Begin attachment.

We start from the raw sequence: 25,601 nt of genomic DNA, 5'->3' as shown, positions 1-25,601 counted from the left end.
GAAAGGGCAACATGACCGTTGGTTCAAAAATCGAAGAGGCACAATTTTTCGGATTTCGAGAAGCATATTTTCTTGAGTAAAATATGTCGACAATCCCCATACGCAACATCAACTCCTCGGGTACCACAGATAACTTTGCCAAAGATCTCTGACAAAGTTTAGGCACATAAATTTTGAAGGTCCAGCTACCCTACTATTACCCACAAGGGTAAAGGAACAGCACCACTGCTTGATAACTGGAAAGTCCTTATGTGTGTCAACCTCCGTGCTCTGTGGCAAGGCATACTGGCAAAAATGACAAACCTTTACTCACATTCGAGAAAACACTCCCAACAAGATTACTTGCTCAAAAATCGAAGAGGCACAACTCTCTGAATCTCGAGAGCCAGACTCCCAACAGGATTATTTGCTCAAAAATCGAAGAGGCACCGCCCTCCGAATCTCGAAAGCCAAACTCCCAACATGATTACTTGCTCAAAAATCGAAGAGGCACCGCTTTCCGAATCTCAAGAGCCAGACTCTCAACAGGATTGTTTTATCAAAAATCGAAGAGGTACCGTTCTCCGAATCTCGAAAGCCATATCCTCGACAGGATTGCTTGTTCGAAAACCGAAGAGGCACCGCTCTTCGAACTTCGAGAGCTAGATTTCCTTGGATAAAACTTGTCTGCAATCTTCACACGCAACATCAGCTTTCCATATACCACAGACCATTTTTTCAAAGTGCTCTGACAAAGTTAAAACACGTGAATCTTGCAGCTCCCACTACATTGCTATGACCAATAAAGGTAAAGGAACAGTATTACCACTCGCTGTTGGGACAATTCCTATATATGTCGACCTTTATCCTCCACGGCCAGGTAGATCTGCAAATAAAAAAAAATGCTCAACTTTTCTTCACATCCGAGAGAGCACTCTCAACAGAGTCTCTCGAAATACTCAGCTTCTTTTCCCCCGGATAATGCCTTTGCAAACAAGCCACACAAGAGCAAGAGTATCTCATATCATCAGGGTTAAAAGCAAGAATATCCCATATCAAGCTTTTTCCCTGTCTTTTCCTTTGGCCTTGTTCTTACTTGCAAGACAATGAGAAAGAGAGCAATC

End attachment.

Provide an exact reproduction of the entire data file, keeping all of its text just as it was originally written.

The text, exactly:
We start from the raw sequence: 25,601 nt of genomic DNA, 5'->3' as shown, positions 1-25,601 counted from the left end.
GAAAGGGCAACATGACCGTTGGTTCAAAAATCGAAGAGGCACAATTTTTCGGATTTCGAGAAGCATATTTTCTTGAGTAAAATATGTCGACAATCCCCATACGCAACATCAACTCCTCGGGTACCACAGATAACTTTGCCAAAGATCTCTGACAAAGTTTAGGCACATAAATTTTGAAGGTCCAGCTACCCTACTATTACCCACAAGGGTAAAGGAACAGCACCACTGCTTGATAACTGGAAAGTCCTTATGTGTGTCAACCTCCGTGCTCTGTGGCAAGGCATACTGGCAAAAATGACAAACCTTTACTCACATTCGAGAAAACACTCCCAACAAGATTACTTGCTCAAAAATCGAAGAGGCACAACTCTCTGAATCTCGAGAGCCAGACTCCCAACAGGATTATTTGCTCAAAAATCGAAGAGGCACCGCCCTCCGAATCTCGAAAGCCAAACTCCCAACATGATTACTTGCTCAAAAATCGAAGAGGCACCGCTTTCCGAATCTCAAGAGCCAGACTCTCAACAGGATTGTTTTATCAAAAATCGAAGAGGTACCGTTCTCCGAATCTCGAAAGCCATATCCTCGACAGGATTGCTTGTTCGAAAACCGAAGAGGCACCGCTCTTCGAACTTCGAGAGCTAGATTTCCTTGGATAAAACTTGTCTGCAATCTTCACACGCAACATCAGCTTTCCATATACCACAGACCATTTTTTCAAAGTGCTCTGACAAAGTTAAAACACGTGAATCTTGCAGCTCCCACTACATTGCTATGACCAATAAAGGTAAAGGAACAGTATTACCACTCGCTGTTGGGACAATTCCTATATATGTCGACCTTTATCCTCCACGGCCAGGTAGATCTGCAAATAAAAAAAAATGCTCAACTTTTCTTCACATCCGAGAGAGCACTCTCAACAGAGTCTCTCGAAATACTCAGCTTCTTTTCCCCCGGATAATGCCTTTGCAAACAAGCCACACAAGAGCAAGAGTATCTCATATCATCAGGGTTAAAAGCAAGAATATCCCATATCAAGCTTTTTCCCTGTCTTTTCCTTTGGCCTTGTTCTTACTTGCAAGACAATGAGAAAGAGAGCAATC